Five Films/TV Shows That Tackle “The Myth of Redemptive Violence”

The Myth of Redemptive Violence is something I’ve written about before, and even made a short film about, entitled A Tale of Two Potato Heads. However, I realized that while I am normally quick to criticize films that use violence as the only means of good overcoming evil, I am perhaps slower to recommend films and television shows which offer an alternative view. So here are five offerings (among many) which are willing to purport an alternative philosophy:

TheWireWide

1. The Wire

Looking back over the five seasons of the show it is clear that the consequences of gang warfare of rarely positive for those sucked into that world. For every rival that is ‘taken care of’, another one quickly springs up apparently even more dangerous than the last. Even entirely reasonable and sensible truces across Balitmore can only last so long. Like City of God and Lord of the Flies, The Wire shows the consequences in making enemies in a place where the rest of the world is mostly ambivalent to your fate.

Gran torino movie 01  1

2. Gran Torino

It’s perhaps ironic that one of Hollywood’s few card-carrying Republicans is willing to challenge the NRA’s philosophy that “The only way to stop a bad guy with a gun is a good guy with a gun.” Yet Gran Torino works as a nice juxtaposition to Eastwood’s maverick cop who always gets results in Dirty Harry.

Romeo and juliet still

3. Romeo and Juliet (any version, including West Side Story)

Shakespeare’s play is one of “if only’s”. The ones that stick in the audience’s mind mainly involve dagger and poison. Yet traced back, we can think of the violence committed by and to the Capulet’s and Montague’s and wonder what would have happened if someone chose not to take offense at the “biting of thumbs”. Regardless, the play’s ending serves as a powerful reminder that revenge is a dangerous and volatile thing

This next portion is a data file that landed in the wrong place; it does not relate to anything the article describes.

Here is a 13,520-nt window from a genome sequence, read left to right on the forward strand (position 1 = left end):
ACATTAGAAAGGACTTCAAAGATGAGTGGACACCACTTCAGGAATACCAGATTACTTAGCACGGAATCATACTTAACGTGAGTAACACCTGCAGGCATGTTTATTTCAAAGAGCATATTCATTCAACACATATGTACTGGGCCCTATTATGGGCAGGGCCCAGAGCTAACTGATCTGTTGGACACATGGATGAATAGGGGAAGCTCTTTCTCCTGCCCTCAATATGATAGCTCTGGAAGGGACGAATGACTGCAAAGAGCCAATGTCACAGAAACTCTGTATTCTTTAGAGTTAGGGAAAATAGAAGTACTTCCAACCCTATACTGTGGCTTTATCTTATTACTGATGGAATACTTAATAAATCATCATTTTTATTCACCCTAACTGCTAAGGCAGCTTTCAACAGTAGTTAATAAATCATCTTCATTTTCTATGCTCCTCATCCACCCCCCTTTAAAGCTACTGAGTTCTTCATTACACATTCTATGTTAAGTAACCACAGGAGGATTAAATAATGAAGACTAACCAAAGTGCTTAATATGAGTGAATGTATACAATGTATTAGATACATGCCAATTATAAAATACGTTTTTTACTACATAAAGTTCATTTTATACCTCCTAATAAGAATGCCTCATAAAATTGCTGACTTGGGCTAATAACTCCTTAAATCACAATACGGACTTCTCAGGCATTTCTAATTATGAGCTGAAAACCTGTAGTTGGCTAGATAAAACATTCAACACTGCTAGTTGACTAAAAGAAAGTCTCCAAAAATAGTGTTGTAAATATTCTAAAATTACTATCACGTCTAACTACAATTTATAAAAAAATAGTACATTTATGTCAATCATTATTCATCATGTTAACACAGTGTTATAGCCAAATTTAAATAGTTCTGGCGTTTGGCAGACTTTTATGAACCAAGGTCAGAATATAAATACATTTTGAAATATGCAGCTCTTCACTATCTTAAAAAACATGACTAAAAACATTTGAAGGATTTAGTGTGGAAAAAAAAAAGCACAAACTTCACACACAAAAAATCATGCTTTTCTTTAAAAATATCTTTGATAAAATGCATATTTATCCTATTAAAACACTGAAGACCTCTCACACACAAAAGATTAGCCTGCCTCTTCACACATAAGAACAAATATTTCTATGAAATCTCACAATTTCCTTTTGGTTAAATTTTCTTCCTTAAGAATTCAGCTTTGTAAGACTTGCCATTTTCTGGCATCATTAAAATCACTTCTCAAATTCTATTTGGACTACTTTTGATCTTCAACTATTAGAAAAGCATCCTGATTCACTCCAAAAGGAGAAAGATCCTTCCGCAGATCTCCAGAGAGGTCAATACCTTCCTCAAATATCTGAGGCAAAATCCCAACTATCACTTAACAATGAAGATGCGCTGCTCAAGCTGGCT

Doctor who poster

4. Doctor Who

This show rightly gains praise for its imagination and creativity. However, one aspect that is easily forgotten is that The Doctor is one of the few superheroes who makes a point of never carrying a weapon, despite almost always being surrounded by terrifying, violent villains. Instead, like Doyle’s Sherlock Holmes he relies on his intelligence and ability to read other people to get out of situations. As a side note it is perhaps entirely appropriate that Hollywood chose to make Downey’s Sherlock into an ass-kicking detective. One can only shudder at what they might do if they got their hands on The Doctor.

District 9 poster

5. District 9

In many ways this film could only be set in South Africa, serving as very powerful allegory of life under apartheid. Yet one could easily imagine the prawns in Nazi Germany or The Troubles in Northern Ireland. Blomkamp’s sci-fi film serves as a powerful reminder of the consequences of de-humanising another race or ethnicity. The film shows us how easy it is to pin our troubles on those we view as most different to us. However, perhaps we are far more similar to them than we realize.

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4 responses to “Five Films/TV Shows That Tackle “The Myth of Redemptive Violence”